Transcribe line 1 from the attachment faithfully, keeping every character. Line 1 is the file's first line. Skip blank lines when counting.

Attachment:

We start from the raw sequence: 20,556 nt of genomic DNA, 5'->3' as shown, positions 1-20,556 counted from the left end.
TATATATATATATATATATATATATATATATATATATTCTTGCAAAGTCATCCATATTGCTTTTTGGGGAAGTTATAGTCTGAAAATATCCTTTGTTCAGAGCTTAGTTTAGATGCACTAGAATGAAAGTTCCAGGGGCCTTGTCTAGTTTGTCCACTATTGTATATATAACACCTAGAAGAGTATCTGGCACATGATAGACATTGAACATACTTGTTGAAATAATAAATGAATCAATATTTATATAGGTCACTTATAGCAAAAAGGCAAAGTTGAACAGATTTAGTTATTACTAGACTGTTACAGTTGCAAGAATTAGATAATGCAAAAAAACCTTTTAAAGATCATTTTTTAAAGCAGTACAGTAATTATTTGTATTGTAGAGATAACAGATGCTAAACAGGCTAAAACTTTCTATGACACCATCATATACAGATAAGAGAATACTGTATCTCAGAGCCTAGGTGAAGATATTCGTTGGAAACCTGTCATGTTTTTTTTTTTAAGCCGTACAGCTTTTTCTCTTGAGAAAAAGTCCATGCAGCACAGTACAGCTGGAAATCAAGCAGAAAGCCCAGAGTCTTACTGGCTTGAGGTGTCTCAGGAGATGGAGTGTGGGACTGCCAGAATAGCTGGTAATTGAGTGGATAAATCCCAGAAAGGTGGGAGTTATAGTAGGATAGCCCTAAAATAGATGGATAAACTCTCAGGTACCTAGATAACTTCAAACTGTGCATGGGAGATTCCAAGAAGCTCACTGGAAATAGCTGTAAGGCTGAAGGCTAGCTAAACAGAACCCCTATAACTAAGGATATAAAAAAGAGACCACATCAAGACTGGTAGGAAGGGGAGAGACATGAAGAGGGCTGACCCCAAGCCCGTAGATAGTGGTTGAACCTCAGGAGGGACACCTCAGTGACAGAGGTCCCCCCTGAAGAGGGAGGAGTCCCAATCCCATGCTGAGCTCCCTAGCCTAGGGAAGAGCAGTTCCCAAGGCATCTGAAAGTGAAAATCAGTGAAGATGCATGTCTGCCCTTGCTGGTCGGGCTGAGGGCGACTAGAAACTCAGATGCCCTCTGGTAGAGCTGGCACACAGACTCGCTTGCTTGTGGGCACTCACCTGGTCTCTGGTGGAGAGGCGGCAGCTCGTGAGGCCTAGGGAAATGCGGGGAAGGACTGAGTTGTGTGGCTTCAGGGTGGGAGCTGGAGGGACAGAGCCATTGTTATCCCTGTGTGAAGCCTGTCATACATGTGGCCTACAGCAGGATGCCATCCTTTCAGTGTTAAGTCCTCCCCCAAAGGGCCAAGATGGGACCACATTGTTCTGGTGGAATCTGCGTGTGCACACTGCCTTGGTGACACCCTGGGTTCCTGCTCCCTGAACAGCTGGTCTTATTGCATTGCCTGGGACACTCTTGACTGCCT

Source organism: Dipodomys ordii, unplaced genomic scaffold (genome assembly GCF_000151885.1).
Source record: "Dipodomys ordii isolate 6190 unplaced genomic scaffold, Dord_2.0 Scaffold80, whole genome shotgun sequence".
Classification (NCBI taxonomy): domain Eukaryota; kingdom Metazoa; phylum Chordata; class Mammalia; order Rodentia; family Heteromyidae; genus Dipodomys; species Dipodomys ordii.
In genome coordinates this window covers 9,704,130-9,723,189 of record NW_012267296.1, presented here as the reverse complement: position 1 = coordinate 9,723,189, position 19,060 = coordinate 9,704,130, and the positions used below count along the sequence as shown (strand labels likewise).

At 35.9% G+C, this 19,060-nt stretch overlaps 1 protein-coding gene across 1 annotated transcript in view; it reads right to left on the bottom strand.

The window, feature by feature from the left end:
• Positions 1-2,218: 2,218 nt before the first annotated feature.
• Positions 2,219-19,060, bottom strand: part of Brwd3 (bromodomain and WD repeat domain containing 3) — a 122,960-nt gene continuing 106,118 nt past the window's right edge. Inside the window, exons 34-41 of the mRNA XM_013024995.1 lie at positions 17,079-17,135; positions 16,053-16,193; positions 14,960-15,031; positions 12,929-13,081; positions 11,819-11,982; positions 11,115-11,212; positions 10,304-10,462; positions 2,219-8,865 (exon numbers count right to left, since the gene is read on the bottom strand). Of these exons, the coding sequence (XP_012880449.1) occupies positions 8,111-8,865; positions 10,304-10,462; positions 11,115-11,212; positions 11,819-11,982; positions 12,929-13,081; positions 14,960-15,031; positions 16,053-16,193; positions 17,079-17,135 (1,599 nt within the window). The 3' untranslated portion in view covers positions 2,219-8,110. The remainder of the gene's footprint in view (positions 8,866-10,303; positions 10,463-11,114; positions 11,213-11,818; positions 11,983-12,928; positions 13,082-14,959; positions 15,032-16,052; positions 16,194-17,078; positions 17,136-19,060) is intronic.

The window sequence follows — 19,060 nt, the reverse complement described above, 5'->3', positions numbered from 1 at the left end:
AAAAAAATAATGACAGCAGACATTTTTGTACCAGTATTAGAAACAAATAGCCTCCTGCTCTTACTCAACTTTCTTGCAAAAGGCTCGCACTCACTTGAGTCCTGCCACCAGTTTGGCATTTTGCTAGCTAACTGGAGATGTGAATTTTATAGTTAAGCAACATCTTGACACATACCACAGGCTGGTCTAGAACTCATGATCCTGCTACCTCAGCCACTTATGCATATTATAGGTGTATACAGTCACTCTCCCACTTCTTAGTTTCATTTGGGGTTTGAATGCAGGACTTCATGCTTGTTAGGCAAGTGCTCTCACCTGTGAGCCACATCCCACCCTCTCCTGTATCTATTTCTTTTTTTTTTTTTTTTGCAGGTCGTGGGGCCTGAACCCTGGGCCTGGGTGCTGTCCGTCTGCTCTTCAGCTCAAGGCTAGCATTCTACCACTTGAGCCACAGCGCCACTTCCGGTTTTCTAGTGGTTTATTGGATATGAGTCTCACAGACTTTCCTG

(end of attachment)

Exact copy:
We start from the raw sequence: 20,556 nt of genomic DNA, 5'->3' as shown, positions 1-20,556 counted from the left end.